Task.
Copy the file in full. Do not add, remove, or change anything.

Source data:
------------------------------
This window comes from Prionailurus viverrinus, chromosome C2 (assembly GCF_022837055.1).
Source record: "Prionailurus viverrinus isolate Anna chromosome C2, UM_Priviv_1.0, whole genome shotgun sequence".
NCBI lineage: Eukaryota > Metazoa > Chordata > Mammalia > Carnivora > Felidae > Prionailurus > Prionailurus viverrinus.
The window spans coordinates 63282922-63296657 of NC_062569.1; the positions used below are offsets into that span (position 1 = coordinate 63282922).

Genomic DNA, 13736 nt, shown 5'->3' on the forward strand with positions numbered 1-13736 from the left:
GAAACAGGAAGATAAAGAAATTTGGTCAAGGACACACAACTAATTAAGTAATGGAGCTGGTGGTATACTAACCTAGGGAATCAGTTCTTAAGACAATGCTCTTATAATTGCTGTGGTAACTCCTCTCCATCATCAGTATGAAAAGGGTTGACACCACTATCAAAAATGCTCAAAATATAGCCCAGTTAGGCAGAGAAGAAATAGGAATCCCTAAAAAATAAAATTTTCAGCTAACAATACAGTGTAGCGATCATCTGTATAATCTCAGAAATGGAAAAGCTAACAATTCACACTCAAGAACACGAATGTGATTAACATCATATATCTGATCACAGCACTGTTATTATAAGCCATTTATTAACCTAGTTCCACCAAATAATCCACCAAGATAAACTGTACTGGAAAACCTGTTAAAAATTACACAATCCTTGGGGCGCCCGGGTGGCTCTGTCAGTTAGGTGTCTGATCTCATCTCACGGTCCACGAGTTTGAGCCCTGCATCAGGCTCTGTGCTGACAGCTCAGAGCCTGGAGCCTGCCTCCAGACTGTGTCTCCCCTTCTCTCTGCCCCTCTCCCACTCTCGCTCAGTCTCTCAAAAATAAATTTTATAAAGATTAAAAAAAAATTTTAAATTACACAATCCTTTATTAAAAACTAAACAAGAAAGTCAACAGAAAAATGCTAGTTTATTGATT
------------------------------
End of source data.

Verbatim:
This window comes from Prionailurus viverrinus, chromosome C2 (assembly GCF_022837055.1).
Source record: "Prionailurus viverrinus isolate Anna chromosome C2, UM_Priviv_1.0, whole genome shotgun sequence".
NCBI lineage: Eukaryota > Metazoa > Chordata > Mammalia > Carnivora > Felidae > Prionailurus > Prionailurus viverrinus.
The window spans coordinates 63282922-63296657 of NC_062569.1; the positions used below are offsets into that span (position 1 = coordinate 63282922).

Genomic DNA, 13736 nt, shown 5'->3' on the forward strand with positions numbered 1-13736 from the left:
GAAACAGGAAGATAAAGAAATTTGGTCAAGGACACACAACTAATTAAGTAATGGAGCTGGTGGTATACTAACCTAGGGAATCAGTTCTTAAGACAATGCTCTTATAATTGCTGTGGTAACTCCTCTCCATCATCAGTATGAAAAGGGTTGACACCACTATCAAAAATGCTCAAAATATAGCCCAGTTAGGCAGAGAAGAAATAGGAATCCCTAAAAAATAAAATTTTCAGCTAACAATACAGTGTAGCGATCATCTGTATAATCTCAGAAATGGAAAAGCTAACAATTCACACTCAAGAACACGAATGTGATTAACATCATATATCTGATCACAGCACTGTTATTATAAGCCATTTATTAACCTAGTTCCACCAAATAATCCACCAAGATAAACTGTACTGGAAAACCTGTTAAAAATTACACAATCCTTGGGGCGCCCGGGTGGCTCTGTCAGTTAGGTGTCTGATCTCATCTCACGGTCCACGAGTTTGAGCCCTGCATCAGGCTCTGTGCTGACAGCTCAGAGCCTGGAGCCTGCCTCCAGACTGTGTCTCCCCTTCTCTCTGCCCCTCTCCCACTCTCGCTCAGTCTCTCAAAAATAAATTTTATAAAGATTAAAAAAAAATTTTAAATTACACAATCCTTTATTAAAAACTAAACAAGAAAGTCAACAGAAAAATGCTAGTTTATTGATT